In a recent issue of Biochemical Journal, Kathuria et al. [Biochem. J. (2018) 475, 3039–3055] report that membrane binding of the pore-forming toxin Vibrio cholerae cytolysin (VCC) is facilitated by the presence of cholesterol, and the presence of this sterol within the lipid bilayer is key for the formation of a functional pore. Yet, in the presence of accessory non-lipid components, VCC retains its membrane-binding capability likely through membrane lipid raft structures. In light of their results, the authors provide new insights into the roles of cholesterol and of membrane microstructures in the binding, the oligomeric assembly and the cytolytic pore formation of VCC which all take place following infection by V. cholerae.
Vibrio cholerae is the etiologic agent of the disease cholera, a condition in humans characterized by voluminous aqueous diarrhea and rapid dehydration occurring shortly following infection, resulting in hypotensive shock and death if left untreated . It affects 3–5 million people each year, killing over 120 000 . Aside from the major virulence factor Cholera toxin, the pathogenicity of the Gram-negative bacteria includes the production and secretion of other accessory toxins that target cell membranes. Among them, the pore-forming toxin (PFT) Vibrio cholerae cytolysin (VCC) is a potent cell-damaging toxin that is capable of permeabilizing intestinal and immune cells to facilitate colonization of the human host.
Based on their structural features, PFTs are classified into two classes: (i) α-PFT that adopts α-helical secondary structures to span the targeted membrane and (ii) β-PFT that assembles into β-barrel structures to form the cytolytic pore (reviewed by Iacovache et al. ). VCC belongs to the latter class by organizing into a heptameric β-barrel [4,5] on the targeted cell membrane upon proteolytic activation of its monomeric soluble form . The sequence of the assembly events includes (i) the binding of the monomeric water-soluble form of VCC to membranes, (ii) the oligomerization of VCC into a heptameric prepore intermediate and (iii) the insertion of the β-barrel superstructure into the cellular membrane [7,8].
It is now well established that both the recognition of glycans and the association with lipids and cholesterol are key features required for the membrane-binding and pore formation activities of VCC [9–13]. However, the exact role of the individual biochemical components is less clear. In a recent paper published in the Biochemical Journal, Kathuria et al.  attempt to address this issue with respect to cholesterol. They first show, using liposomes, that the presence of cholesterol was sufficient for the proper targeting of VCC to lipid bilayers and for pore-forming activity in a dose-dependent manner. This strengthens the hypothesis that non-lipid components are not required for efficient binding of VCC to cholesterol-containing liposomes and for pore formation. Then, by chemically depleting cholesterol from human erythrocytes, the authors demonstrated that despite the efficient binding of VCC to these membranes, no pore-forming activity was measured. Such abortive oligomeric form of VCC was then able to recover its activity when cholesterol was artificially reintroduced in the culture med.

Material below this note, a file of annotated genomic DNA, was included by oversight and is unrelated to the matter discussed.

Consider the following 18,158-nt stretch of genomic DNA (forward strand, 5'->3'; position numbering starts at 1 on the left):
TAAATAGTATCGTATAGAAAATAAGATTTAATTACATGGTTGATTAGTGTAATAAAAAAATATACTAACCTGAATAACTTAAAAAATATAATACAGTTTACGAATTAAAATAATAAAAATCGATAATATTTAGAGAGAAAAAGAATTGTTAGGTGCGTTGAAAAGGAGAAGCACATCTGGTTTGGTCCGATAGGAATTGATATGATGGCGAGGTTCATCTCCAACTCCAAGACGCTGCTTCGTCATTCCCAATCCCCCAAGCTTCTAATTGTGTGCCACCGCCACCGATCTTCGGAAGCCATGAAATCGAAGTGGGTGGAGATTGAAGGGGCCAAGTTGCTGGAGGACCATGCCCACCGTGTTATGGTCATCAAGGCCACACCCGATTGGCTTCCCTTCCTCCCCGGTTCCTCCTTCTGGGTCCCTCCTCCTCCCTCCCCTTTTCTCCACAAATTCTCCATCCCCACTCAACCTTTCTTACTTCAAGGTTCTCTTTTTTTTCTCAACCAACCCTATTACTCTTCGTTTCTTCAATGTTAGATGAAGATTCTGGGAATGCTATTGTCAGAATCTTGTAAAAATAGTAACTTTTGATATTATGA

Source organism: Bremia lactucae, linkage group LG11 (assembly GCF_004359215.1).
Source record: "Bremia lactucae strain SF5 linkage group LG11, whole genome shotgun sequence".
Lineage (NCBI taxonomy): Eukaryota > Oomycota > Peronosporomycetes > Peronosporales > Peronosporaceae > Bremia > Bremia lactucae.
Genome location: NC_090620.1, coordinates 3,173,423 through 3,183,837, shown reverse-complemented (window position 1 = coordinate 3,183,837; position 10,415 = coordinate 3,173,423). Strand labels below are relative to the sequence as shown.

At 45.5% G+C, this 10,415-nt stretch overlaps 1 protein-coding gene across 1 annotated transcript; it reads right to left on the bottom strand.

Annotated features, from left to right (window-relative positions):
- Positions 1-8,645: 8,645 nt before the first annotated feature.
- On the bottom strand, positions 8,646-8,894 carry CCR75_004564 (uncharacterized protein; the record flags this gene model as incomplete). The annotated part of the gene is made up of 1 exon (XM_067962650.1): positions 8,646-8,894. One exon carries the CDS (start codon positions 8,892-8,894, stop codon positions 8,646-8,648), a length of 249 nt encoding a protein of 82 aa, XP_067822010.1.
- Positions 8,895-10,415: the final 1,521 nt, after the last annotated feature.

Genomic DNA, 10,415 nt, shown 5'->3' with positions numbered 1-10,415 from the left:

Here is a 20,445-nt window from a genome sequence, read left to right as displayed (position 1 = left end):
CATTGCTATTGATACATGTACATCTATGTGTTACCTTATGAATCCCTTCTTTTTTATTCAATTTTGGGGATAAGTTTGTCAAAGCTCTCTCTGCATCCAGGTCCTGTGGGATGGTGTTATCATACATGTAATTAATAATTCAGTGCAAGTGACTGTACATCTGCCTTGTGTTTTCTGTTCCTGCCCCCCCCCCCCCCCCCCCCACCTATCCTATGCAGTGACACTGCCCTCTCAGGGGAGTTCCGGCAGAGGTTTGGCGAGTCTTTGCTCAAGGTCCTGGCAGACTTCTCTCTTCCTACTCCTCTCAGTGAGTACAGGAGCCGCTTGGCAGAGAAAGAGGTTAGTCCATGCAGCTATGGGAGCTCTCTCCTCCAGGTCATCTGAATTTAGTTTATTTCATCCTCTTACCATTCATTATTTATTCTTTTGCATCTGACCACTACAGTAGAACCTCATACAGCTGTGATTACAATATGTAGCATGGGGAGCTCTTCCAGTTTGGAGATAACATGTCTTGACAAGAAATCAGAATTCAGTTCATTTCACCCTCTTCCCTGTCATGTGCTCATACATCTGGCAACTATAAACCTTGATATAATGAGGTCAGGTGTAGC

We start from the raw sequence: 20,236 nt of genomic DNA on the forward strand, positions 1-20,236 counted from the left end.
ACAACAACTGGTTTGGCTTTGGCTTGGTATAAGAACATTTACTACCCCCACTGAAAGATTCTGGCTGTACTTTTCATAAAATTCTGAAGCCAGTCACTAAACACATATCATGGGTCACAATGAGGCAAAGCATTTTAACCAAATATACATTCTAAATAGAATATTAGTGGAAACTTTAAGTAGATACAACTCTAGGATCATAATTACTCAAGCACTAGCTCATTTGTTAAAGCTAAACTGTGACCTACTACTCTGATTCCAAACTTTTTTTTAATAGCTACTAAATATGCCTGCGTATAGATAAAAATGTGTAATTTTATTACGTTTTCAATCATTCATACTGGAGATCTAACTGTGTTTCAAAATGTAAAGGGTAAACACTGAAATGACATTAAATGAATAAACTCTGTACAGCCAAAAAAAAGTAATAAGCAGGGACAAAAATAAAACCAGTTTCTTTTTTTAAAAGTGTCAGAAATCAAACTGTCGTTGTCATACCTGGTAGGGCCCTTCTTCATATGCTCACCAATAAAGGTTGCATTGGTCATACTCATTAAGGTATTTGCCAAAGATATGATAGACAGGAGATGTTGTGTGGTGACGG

It was previously considered by De and Olson , based on biochemical data from a homologous system  and on the crystal structure of VCC in its heptameric form , that the longer stem structure, compared with the length of the stem from the staphylococcal α-hemolysin , could favor a stronger affinity for thicker membrane microdomains such as in the case of cholesterol-rich lipid rafts [17–21]. In one of the key points of their study, Kathuria et al.  confirmed this hypothesis by letting recombinant VCC protein interact with human erythrocytes. Then, they performed a subcellular fractionation and using raft-specific markers, the authors were able to recover VCC in the cholesterol and lipid raft marker-rich fractions. Perturbation of the cholesterol-rich membrane microdomains by chemically depleting the cells of cholesterol abrogated the specific interaction of VCC with these lipid rafts. Finally, the authors show that while impairing the cholesterol-binding capability of VCC via a single-point mutation , the toxin was still able to associate with cholesterol-rich lipid raft, indicating that cholesterol does not appear to be responsible for the specific targeting of VCC on the host cell membranes.
This last result raises the question whether the presence of cholesterol is the sole target of VCC for proper anchoring and pore formation activity or whether the structural integrity of the cholesterol-rich lipid raft microdomains dictates the efficiency with which VCC binds and penetrates the cell membrane. Kathuria et al.  hypothesize that cholesterol is the key molecule enabling the pore-forming cytolytic activity of VCC, as observed by the initial liposome experiments. However, in a biological context, VCC will face a complex membrane environment and it is likely that the presence of cholesterol will modulate the fluidity of the membrane at specific regions also rich in other factors having a certain affinity for the bacterial toxin and thus enabling VCC to insert in the membrane bilayer. An appropriate structural context in the membrane bilayer, which would include the presence of cholesterol, is likely to be the key for an optimal cytolytic activity of VCC.
Further structural studies on both the membrane lipid structure and the abortive form of VCC present in the absence of cholesterol and identified here will enable a better understanding of the role of each component in mediating the cytotoxic role of VCC on the human host cells and possibly accelerate the design of therapies capable of mitigating the detrimental effect of the V. cholerae cytolysin.
The Author declares that there are no competing interests associated with this manuscript.